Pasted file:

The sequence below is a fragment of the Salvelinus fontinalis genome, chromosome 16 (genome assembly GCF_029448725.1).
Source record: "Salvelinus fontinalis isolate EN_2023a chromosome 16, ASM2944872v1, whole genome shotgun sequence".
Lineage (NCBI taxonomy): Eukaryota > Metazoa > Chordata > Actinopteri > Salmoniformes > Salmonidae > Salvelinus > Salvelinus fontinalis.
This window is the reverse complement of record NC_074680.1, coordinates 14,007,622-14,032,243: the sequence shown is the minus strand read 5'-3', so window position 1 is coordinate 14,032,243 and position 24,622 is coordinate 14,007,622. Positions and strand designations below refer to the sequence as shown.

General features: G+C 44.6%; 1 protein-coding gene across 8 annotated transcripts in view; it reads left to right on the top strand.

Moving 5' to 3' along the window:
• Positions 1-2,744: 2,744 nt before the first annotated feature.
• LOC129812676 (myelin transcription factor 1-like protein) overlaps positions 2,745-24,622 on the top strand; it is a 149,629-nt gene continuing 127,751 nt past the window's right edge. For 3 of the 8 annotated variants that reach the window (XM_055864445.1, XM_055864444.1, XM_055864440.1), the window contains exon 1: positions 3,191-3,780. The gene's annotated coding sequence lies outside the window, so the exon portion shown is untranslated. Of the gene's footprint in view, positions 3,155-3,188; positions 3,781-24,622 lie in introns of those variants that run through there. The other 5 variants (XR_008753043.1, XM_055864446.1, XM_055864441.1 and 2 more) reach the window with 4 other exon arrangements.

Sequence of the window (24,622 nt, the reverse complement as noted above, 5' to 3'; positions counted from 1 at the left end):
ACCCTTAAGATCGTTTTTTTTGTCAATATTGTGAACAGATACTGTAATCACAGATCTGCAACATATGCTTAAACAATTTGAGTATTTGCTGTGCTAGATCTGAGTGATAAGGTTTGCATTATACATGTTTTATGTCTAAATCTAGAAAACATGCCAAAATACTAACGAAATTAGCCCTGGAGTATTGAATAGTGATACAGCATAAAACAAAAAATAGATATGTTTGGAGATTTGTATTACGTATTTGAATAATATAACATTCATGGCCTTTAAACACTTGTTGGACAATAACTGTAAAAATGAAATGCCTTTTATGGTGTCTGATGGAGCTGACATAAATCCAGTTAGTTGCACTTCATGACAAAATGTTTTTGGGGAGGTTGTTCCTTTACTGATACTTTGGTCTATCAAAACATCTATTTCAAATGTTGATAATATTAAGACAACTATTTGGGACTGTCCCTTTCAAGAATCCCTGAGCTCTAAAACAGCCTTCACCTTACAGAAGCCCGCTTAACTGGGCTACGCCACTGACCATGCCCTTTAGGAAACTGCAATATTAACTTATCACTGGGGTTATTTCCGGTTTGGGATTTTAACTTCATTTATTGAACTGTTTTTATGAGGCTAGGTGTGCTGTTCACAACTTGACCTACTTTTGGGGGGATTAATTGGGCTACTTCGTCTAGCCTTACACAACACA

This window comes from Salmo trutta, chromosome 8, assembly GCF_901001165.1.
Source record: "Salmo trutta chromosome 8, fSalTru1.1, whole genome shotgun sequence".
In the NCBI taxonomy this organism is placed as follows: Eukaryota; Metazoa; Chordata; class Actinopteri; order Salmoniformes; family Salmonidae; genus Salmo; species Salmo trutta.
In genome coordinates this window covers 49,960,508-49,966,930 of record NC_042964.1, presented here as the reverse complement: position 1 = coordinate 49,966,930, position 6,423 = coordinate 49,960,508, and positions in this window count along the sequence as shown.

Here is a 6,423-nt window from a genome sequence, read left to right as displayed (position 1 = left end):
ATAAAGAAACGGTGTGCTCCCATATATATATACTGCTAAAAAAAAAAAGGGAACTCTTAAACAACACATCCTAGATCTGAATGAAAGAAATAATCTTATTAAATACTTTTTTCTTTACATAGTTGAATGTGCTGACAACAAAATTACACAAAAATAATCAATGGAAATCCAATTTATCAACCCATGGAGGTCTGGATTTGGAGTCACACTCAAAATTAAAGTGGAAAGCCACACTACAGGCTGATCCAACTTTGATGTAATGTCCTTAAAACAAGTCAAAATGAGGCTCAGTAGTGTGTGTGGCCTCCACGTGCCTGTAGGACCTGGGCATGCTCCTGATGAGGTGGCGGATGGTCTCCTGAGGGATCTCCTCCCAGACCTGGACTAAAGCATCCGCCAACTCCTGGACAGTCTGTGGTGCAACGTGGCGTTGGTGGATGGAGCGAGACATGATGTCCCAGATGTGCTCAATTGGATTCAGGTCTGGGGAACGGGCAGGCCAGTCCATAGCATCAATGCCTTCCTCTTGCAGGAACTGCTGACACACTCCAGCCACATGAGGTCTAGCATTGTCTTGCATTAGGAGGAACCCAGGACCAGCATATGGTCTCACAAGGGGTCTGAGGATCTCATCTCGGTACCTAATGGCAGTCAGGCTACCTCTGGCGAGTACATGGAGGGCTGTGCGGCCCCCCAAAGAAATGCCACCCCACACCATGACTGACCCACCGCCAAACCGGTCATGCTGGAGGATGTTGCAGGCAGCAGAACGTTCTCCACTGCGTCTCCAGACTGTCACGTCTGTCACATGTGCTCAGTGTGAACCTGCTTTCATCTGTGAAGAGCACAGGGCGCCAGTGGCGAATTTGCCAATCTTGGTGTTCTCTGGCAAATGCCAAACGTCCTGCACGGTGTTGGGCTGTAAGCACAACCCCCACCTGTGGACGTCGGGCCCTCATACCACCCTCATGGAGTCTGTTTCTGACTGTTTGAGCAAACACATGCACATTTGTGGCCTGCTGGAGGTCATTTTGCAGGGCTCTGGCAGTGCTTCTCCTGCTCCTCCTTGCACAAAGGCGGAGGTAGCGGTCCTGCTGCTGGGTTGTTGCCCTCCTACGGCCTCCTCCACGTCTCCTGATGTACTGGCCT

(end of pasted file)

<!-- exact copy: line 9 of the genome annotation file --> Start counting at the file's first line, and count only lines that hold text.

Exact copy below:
Sequence of the window (24,622 nt, the reverse complement as noted above, 5' to 3'; positions counted from 1 at the left end):